Which COVID-19 Patients Have the Highest Risk of Experiencing Long Term Health Effects?
As you’re likely aware, not all patients experience a SARS-CoV-2 infection the same way; some may even be asymptomatic. They never know where they got it. So, it’s only logical that those who are asymptomatic and those who have recovered from a mild form of the virus may notice very few if any changes in their wellbeing.
Patients suffering from a mild case of COVID-19 may experience weakness and fatigue for some time, or have a cough and chest pains for a few weeks after recovery, but that’s pretty much it. Generally speaking, the people who have the highest risks of developing any long term effects are those who had pneumonia and required oxygen. At the same time, they tested positive for the virus.
High-risk populations include:
- People over the age of 65
- Diabetic patients
- Patients with chronic diseases - liver, lung, heart, and kidney
- People with compromised immune systems
- Morbid obesity sufferers.
The Physical Long Term Effects of COVID-19
COVID-19 in a viral respiratory infection, so one of the main residual effects of the disease will involve the respiratory system. Those who had a moderate to severe case of the virus may have asthma or suffer shortness of breath and rough breathing for a prolonged time.
Severe Coronavirus patients may also develop Acute Respiratory Distress Syndrome (ARDS) in the course of the disease, which is a life-threatening lung injury. What occurs is that fluids leak into the lungs. ARDS is a medical emergency, and patients who have overcome the condition often need long-term treatment and a lengthy rehabilitation process.
In addition, COVID-19 increases the level of inflammation in the body dramatically, which can lead to damage in other organs and tissues.
Doctors know that some severe patients may suffer from long-term brain, kidney, and heart damage as a result of lung failure. There are studies from China that found a higher-than-normal incidence of kidney and heart damage among Coronavirus patients.
A similar picture appears to follow in the western world, too, with a recent Washington Post article concluding that “clinicians around the world are seeing evidence that suggests the virus also may be causing heart inflammation, acute kidney disease, neurological malfunction, blood clots, intestinal damage and liver problems”.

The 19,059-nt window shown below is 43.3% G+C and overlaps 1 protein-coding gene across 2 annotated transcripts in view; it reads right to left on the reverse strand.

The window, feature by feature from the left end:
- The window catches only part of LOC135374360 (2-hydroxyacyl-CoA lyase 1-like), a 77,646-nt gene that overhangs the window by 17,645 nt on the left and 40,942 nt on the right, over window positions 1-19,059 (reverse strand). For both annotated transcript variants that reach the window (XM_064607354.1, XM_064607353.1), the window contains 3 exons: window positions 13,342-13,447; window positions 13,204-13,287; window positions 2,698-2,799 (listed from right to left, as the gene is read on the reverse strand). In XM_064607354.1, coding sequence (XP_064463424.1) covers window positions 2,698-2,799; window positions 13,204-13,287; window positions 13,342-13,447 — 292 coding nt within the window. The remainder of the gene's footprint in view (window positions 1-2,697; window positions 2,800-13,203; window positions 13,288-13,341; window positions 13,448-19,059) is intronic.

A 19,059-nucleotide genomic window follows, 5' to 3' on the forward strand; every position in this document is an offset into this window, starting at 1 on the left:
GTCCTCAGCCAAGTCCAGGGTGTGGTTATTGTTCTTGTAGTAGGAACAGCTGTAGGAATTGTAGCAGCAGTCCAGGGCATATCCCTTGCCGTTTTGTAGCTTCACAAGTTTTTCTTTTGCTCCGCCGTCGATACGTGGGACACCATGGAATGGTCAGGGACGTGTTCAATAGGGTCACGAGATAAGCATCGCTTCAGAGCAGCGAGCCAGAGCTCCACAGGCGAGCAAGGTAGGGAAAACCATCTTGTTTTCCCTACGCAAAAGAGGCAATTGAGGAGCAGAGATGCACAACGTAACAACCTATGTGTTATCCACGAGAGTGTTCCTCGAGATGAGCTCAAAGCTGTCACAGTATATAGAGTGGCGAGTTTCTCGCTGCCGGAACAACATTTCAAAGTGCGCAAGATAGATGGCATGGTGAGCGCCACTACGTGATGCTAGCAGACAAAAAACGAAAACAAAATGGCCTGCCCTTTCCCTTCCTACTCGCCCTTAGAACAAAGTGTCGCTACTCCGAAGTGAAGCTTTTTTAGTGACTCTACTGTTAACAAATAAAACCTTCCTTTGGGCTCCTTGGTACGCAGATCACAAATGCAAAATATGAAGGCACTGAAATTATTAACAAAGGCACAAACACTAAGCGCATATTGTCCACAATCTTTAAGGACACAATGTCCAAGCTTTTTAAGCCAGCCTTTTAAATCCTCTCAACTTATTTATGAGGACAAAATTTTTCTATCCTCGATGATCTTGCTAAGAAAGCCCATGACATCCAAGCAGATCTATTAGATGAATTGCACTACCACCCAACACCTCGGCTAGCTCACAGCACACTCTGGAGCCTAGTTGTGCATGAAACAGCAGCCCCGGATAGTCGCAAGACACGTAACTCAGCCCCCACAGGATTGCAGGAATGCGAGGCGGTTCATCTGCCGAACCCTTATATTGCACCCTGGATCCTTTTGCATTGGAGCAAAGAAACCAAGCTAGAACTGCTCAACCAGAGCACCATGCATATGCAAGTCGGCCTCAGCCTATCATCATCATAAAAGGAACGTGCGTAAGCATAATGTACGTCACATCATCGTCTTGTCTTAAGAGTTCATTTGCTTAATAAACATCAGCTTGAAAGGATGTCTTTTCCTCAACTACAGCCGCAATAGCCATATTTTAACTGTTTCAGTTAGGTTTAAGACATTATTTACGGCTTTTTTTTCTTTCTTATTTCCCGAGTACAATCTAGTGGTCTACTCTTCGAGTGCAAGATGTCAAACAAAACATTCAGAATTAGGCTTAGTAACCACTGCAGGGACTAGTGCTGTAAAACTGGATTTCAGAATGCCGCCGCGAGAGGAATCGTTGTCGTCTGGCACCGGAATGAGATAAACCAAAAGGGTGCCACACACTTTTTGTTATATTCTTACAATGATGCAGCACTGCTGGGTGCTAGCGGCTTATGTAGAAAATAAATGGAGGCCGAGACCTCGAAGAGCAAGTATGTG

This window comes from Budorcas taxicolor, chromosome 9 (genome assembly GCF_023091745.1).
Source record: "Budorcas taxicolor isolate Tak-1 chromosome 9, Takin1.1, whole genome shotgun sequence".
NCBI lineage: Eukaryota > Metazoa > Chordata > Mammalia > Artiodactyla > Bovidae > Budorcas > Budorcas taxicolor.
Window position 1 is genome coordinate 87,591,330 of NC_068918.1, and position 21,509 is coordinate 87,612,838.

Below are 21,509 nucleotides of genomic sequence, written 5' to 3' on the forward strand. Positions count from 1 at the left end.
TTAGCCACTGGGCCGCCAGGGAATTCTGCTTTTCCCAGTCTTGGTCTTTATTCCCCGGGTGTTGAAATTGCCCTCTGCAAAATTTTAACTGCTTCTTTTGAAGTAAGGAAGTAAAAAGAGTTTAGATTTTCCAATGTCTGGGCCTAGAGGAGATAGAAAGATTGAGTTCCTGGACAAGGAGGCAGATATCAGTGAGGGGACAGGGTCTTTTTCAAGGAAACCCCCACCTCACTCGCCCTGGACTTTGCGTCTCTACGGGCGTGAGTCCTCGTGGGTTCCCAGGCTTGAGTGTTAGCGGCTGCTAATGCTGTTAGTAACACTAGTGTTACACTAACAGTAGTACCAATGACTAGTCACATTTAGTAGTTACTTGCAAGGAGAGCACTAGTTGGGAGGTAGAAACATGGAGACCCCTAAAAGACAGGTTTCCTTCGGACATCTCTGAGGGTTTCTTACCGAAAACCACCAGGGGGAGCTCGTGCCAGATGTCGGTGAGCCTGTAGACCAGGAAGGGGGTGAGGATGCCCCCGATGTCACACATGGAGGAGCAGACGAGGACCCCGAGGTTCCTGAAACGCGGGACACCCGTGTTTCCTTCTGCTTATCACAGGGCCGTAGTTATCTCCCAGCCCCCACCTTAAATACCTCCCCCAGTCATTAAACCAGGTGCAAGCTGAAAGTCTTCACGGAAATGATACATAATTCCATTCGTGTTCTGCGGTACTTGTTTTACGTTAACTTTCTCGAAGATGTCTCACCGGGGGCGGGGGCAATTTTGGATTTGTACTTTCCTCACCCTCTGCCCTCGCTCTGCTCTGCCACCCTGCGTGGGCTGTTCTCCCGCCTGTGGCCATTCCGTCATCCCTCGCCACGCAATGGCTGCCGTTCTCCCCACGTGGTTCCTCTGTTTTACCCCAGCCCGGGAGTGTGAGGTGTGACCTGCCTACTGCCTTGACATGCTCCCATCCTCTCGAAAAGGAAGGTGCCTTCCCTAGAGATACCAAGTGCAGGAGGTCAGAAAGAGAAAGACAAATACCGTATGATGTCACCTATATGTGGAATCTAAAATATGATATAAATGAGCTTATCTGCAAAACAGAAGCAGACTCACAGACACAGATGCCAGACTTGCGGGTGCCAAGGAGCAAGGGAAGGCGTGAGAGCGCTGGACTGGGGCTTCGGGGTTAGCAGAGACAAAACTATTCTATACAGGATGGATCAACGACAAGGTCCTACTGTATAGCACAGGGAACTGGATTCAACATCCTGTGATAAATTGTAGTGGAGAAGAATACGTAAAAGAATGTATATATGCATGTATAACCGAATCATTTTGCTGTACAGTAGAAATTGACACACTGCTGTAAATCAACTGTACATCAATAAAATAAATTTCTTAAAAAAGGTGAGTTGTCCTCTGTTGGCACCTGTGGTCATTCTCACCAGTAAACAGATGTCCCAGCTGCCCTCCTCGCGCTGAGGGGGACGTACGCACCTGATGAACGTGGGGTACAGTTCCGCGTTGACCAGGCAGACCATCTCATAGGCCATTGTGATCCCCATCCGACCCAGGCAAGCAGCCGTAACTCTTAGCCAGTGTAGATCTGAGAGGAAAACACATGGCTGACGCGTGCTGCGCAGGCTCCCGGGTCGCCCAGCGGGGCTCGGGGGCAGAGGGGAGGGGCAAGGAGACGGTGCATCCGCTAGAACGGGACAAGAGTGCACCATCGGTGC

Lastly, weeks spent under the ventilator, or simply in a bed, with no appetite or strength to move, may weaken the musculoskeletal system. This means that many patients may be weak and experience impaired mobility in the aftermath of the disease.
Neurological and Mental Effects of SARS-CoV-2 Infections
The Long Term Effects on the Brain.
The human brain is dependent on a steady supply of oxygen, and respiratory infections of the lungs like the Novel Coronavirus may be significantly reducing oxygen supply to the brain. As a result, patients can feel neurological symptoms both during and after the disease. Confusion, inability to concentrate, memory problems, and mood swings are just some of the cognitive symptoms COVID-19 patients may experience. Researchers are not sure yet how long these symptoms can persist.
Another way the virus may be affecting the brain is rather direct. A recent Chinese study published in the prestigious JAMA journal suggests that the virus may be attacking the brainstem (the area of the brain that connects the spinal cord and the brain hemispheres), and is responsible for several essential bodily functions, including breathing and sense perception.
The authors of this study suggest that one of the earliest symptoms of COVID-19 patients is often the loss of the sense of smell, which, as the authors suggest, means that the virus is damaging the brainstem and possibly even the breathing centers in the brainstem. We are yet to find further confirmation of that theory in future studies.
Mental Effects. For some people, the physical after-effects of COVID-19 aren’t the worst, but it is the psychological trauma that will continue affecting their lives in the long run. It is no secret that severe illnesses come with certain mental repercussions, with many intensive care patients, hospitalized with COVID-19 or not, and those who have spent a lot of time in the hospital often experiencing symptoms of trauma, anxiety, depression and even PTSD as a result.
Knowing the stigma and mass fear of the Novel Coronavirus we all observe on a worldwide level, one can only imagine how traumatizing it may be to suffer from the disease. Apart from that, the lives of many patients change dramatically when they are discharged from the hospital. Many can no longer sustain a lifestyle they used to be part of, so any adverse mental reactions of COVID-19 patients are completely justified. Unfortunately, validation of these symptoms doesn’t make their life any easier.
The bottom line is that there are still so many things we do not know about the Coronavirus and its long term effects on the human body and mind. That said, it seems that most people with a mild form of the condition seem to fully recover from the infection in a matter of a few weeks. For those who have suffered through a severe form of COVID-19, however, it will take a long time to recover, both physically and mentally.